Maryland’s judiciary fielded 302 requests to remove firearms from individuals over the first three months of the state’s “red flag” gun safety law — including five cases involving threats against schools.
“These orders are not only being issued appropriately; they are saving lives,” Montgomery County Sheriff Darren Popkin, a leader in the Maryland Sheriffs’ Association who helped develop the law, testified Tuesday before the House of Delegates’ Judiciary Committee.
“It’s averaging a little over 100 a month,” Popkin said. “This is by far more orders than has been seen in any other state. … We are one of the only states that allows for this to be issued 24 hours a day.”
Popkin said he could not provide details about the cases, but said five involved schools and four concerned “significant threats” against schools. “Firearms were seized in each one of those cases,” he said.
Popkin said he was not aware of any illegally owned guns that were seized.
“The majority of people we’ve served have had some nexus to some sort of mental health breakdown,” he said.
The 302 requests were for guns to be temporarily removed from Marylanders after an officer, family member or health professional raised concerns to the courts.
In 148 cases, Maryland district judges granted a final order — meaning police do not immediately return the seized guns, and the subjects could be prohibited from buying or possessing other firearms for up to a year.
John P. Morrissey, the chief judge of the District Court of Maryland, told the committee that family members often report a loved one who is having mental health problems resulting in the seizure of guns. After the subject receives treatment or medication, the guns are returned.
Sometimes, Morrissey said, relatives “really just want them taken to the hospital and get them medicated.”
“The people are fine once they’re on their meds, for all practical purposes,” the judge said. “But when they’re not on their meds, they’re not in control of themselves.”
Law enforcement officers requested 133 of the orders, while the rest came from other sources, such as spouses and other relatives, data show.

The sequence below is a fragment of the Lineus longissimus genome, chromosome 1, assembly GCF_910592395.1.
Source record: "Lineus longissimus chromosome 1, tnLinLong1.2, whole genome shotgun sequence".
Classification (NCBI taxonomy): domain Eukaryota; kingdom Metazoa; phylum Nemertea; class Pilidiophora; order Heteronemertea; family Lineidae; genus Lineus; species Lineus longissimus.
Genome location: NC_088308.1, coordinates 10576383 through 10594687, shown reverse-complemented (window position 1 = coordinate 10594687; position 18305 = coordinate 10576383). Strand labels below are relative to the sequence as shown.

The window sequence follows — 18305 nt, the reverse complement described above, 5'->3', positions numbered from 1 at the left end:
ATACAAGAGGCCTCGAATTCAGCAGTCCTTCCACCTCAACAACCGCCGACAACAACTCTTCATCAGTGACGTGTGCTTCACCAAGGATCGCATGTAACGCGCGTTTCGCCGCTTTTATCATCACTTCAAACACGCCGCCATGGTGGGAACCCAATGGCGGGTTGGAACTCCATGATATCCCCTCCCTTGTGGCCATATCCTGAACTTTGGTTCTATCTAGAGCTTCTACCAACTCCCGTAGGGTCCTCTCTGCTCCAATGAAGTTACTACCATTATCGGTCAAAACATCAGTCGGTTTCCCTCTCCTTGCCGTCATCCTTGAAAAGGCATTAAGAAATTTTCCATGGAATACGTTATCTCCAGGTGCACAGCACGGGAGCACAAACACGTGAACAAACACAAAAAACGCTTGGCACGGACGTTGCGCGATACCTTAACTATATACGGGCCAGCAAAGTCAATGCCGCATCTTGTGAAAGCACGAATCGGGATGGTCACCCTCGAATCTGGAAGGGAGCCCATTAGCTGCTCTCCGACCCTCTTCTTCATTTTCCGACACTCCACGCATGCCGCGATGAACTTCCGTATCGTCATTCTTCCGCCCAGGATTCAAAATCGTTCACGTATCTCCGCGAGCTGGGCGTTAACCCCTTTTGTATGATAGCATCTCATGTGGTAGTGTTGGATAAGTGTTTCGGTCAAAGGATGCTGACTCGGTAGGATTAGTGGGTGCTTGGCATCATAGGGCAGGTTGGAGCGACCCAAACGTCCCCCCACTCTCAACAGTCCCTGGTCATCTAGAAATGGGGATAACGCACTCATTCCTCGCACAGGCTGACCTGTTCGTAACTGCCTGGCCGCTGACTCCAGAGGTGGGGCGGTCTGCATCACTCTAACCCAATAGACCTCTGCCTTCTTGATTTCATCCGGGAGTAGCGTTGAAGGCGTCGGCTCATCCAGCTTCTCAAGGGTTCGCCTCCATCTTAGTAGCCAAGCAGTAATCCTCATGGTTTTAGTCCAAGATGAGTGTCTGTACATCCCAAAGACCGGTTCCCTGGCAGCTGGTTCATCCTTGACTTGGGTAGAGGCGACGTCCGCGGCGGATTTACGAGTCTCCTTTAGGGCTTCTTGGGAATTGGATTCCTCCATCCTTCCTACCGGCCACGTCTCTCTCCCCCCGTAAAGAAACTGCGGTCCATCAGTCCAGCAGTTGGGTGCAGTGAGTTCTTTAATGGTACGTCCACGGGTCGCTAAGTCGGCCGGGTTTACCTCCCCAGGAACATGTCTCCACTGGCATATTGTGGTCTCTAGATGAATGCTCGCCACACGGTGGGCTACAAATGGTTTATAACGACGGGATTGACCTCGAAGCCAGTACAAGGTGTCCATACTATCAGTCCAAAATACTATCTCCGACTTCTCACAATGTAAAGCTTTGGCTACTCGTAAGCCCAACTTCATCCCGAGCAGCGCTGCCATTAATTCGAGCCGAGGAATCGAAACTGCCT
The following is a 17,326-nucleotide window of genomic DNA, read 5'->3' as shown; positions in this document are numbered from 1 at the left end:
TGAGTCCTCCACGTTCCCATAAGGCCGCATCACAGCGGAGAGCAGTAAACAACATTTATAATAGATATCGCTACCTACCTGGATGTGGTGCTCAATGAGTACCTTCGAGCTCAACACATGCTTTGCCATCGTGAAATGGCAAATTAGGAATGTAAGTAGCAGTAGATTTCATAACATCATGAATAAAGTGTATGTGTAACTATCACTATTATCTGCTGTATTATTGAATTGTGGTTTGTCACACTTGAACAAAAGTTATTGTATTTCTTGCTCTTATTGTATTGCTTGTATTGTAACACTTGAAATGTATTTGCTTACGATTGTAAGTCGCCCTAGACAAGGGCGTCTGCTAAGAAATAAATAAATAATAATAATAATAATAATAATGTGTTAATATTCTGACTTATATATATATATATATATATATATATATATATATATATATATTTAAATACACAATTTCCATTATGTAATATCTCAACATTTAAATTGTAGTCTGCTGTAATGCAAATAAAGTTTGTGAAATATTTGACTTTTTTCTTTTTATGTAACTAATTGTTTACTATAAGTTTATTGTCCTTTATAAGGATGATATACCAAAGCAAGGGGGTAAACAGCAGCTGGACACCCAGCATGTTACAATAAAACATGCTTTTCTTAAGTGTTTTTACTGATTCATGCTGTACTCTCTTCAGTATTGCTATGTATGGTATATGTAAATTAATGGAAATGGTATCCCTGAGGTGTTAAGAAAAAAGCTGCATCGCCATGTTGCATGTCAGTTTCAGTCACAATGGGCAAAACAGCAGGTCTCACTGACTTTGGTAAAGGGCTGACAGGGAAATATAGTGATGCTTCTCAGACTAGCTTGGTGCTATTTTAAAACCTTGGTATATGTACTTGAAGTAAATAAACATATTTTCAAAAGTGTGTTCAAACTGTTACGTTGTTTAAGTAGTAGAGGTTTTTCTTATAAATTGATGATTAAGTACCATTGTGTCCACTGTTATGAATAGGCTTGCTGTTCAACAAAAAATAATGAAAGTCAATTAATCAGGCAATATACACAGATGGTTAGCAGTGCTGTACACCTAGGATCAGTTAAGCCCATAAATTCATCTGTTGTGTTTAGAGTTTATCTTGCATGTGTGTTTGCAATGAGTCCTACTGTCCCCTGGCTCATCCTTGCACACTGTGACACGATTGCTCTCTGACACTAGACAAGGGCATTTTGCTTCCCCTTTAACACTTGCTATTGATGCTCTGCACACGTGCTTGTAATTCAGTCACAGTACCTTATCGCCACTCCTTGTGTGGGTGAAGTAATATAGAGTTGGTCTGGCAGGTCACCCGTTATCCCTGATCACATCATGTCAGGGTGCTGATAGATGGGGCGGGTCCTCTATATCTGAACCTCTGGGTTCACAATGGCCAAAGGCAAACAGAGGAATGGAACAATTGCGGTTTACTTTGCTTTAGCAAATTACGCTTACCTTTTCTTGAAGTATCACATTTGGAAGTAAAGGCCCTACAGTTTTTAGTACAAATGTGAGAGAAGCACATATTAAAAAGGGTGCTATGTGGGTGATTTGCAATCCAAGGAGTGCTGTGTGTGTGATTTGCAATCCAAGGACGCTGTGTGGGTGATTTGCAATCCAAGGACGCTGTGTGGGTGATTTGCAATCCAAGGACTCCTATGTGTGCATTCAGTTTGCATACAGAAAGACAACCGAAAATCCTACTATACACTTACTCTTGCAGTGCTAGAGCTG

Popkin noted final orders were issued in about half of the cases. The rest of the cases were generally denied or dismissed. He said that shows judges are properly providing gun owners with due process. Members of the committee, which is overseeing the implementation of the law, asked Popkin for more information about the cases for which final orders were denied to see whether there are other issues that need to be addressed with new legislation.
Maryland was among eight states to pass “red flag” legislation in the aftermath of the Parkland, Fla., school shooting that killed 17 people in February.
Maryland’s law enables law enforcement officials, certain family members, intimate partners and mental health providers, among others, to request the temporary removal of guns through “extreme risk protective orders” from people who pose an immediate danger of causing personal injury.
Maryland’s law allows court commissioners — who are not judges — to grant interim orders 24 hours a day. Acting when the courts weren’t open, court commissioners granted interim orders in 163 of the 302 requests.
District judges granted 139 temporary orders. Both interim and temporary orders require individuals to surrender firearms for several days until a final hearing.
“There is nothing more contentious than the debate about the right to bear arms and what that entails,” Del. Geraldine Valentino-Smith, a Prince George’s County Democrat who has pushed to reduce gun violence, told the committee. “But in Maryland, we took that head-on and understood there was an increasing consensus that those who are a danger to themselves or others should have a temporary ‘timeout’ from their gun ownership.”
“Red flag” requests were among the highest in jurisdictions that experienced deadly mass shootings in the past year, Popkin said.
There were 47 requests in Anne Arundel, which had the shooting at the Capital Gazette newspaper office on June 28 that killed five staff members. Harford County, which had a mass shooting at a Rite Aid warehouse Sept. 20 that killed four people, had 33 requests.
Baltimore County recorded 41 red flag requests, Prince George’s County had 33, and the city of Baltimore had 11.
Serving “red flag” orders has resulted in one deadly confrontation. In November, Anne Arundel County police officers serving an order to remove guns from a house killed Gary J. Willis, 61, of Ferndale after he refused to give up his gun. Police said a struggle ensued between Willis and one officer, Willis fired his gun and another officer shot Willis.